Operation of monetary policy

Quarterly Bulletin 1981 Q4
Published on 01 December 1981
  • Financial markets-for much of the time dominated by developments in the United States-were unusually volatile in the three months to mid-November (the period with which this review is principally concerned).
  • A sharp rise in short-term interest rates in September was prompted by both external and domestic considerations. After an uneasy period, confidence revived in November, helped by a significant fall in US interest rates.
  • The monetary aggregates remained heavily distorted by the effects of the Civil Service dispute, but there was further evidence of a sharp underlying rise in bank lending to the private sector.
  • Official influence on interest rates was exercised through the operation of the new monetary control arrangements, which worked satisfactorily.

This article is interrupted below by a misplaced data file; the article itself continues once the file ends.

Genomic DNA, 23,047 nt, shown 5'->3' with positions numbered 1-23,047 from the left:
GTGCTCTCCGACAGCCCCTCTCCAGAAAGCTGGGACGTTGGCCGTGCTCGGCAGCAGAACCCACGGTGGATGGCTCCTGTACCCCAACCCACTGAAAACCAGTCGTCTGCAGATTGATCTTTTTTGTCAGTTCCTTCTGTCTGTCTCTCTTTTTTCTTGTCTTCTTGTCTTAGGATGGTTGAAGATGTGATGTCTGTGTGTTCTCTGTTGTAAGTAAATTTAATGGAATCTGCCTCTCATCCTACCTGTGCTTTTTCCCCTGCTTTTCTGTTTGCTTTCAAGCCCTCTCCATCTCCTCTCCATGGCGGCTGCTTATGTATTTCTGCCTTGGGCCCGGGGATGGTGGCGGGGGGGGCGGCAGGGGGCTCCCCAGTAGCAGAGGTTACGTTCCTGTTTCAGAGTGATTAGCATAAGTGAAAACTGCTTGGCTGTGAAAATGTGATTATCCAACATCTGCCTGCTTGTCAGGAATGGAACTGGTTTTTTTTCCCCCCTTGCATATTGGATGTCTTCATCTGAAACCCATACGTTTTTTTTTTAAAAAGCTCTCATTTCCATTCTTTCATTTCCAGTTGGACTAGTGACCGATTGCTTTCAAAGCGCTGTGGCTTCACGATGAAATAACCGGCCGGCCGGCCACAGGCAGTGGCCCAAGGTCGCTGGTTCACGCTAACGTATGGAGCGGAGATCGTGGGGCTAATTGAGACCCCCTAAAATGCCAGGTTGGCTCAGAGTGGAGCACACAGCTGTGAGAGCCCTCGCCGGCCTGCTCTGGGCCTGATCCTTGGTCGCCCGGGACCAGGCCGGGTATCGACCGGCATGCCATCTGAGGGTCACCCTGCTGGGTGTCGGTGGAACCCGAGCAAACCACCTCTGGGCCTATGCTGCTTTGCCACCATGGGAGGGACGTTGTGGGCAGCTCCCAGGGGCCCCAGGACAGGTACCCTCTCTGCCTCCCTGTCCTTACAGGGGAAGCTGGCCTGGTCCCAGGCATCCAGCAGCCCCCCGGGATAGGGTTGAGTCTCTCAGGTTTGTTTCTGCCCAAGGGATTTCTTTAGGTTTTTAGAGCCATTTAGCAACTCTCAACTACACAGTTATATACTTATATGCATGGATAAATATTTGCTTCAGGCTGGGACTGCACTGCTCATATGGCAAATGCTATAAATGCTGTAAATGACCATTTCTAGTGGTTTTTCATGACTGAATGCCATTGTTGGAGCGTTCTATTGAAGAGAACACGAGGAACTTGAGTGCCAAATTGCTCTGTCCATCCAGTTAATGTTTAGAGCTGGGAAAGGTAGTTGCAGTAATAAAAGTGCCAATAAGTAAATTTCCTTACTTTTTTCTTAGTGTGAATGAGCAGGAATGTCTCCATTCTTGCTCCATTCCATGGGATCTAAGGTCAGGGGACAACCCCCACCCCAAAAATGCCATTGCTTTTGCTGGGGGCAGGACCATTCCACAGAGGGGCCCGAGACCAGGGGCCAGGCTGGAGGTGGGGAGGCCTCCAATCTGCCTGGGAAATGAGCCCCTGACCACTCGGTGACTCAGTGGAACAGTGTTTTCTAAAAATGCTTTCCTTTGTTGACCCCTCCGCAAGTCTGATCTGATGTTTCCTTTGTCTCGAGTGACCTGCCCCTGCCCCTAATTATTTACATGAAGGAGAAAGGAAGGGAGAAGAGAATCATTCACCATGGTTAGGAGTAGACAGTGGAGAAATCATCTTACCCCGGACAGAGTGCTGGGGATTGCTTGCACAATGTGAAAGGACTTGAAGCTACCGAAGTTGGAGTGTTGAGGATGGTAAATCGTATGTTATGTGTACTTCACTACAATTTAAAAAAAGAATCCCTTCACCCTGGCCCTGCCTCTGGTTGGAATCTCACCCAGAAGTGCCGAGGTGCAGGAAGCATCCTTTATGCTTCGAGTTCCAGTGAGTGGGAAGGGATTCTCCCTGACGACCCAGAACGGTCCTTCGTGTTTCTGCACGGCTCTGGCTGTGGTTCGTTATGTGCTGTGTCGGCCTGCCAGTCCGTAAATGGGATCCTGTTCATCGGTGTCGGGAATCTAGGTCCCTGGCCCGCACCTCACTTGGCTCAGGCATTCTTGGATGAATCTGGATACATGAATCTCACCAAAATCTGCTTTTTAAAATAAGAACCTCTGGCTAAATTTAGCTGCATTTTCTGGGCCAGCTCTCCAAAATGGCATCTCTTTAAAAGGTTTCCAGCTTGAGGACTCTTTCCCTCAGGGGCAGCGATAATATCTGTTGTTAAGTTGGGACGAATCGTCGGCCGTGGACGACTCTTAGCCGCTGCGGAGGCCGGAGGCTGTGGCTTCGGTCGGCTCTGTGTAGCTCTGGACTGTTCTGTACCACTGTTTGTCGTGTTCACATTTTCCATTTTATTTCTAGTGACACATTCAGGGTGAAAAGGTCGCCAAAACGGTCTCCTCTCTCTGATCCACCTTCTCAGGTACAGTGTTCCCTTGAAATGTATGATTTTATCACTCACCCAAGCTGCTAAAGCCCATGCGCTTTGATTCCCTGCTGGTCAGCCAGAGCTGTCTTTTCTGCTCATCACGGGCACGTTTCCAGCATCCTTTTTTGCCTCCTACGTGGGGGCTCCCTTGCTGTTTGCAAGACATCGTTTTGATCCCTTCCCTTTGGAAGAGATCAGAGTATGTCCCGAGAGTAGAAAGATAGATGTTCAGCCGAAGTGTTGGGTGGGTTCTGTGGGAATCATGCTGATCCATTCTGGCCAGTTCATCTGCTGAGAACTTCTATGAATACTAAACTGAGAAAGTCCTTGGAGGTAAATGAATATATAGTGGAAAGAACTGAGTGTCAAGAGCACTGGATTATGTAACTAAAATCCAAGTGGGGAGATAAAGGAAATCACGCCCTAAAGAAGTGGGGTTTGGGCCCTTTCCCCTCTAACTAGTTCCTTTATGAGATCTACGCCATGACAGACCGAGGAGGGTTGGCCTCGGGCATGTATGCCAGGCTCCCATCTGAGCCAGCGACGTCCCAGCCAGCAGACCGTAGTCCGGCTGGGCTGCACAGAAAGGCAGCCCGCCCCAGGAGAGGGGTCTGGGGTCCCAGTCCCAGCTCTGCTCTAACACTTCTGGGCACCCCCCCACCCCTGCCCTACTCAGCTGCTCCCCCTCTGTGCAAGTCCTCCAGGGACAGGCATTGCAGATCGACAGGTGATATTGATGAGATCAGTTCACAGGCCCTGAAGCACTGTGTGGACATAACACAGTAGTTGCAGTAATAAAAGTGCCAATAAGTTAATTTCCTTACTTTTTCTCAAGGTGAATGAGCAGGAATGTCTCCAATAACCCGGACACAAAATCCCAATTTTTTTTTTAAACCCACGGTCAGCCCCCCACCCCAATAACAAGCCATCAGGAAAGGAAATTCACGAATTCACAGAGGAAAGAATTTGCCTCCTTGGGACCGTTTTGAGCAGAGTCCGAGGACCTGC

• Without official action, there would have been a large cash drain from the banking system to the Exchequer this autumn. Much of the effect of the unwinding of the Civil Service dispute on the cash position of the banking system has yet to occur.
  • Developments on the foreign exchanges and in the United States dominated sentiment in the gilt-edged market. Large official sales became possible early in October and again in the first half of November.
  • Equity prices fell heavily in September as interest rates rose. This may have delayed the announcement of some new equity issues; but the total of net equity capital raised this year is still likely to be nearly double that of 1980, and will be the highest in real terms since 1976.

PDFOperation of monetary policy

Other Quarterly Bulletin 1981 Q4 articles

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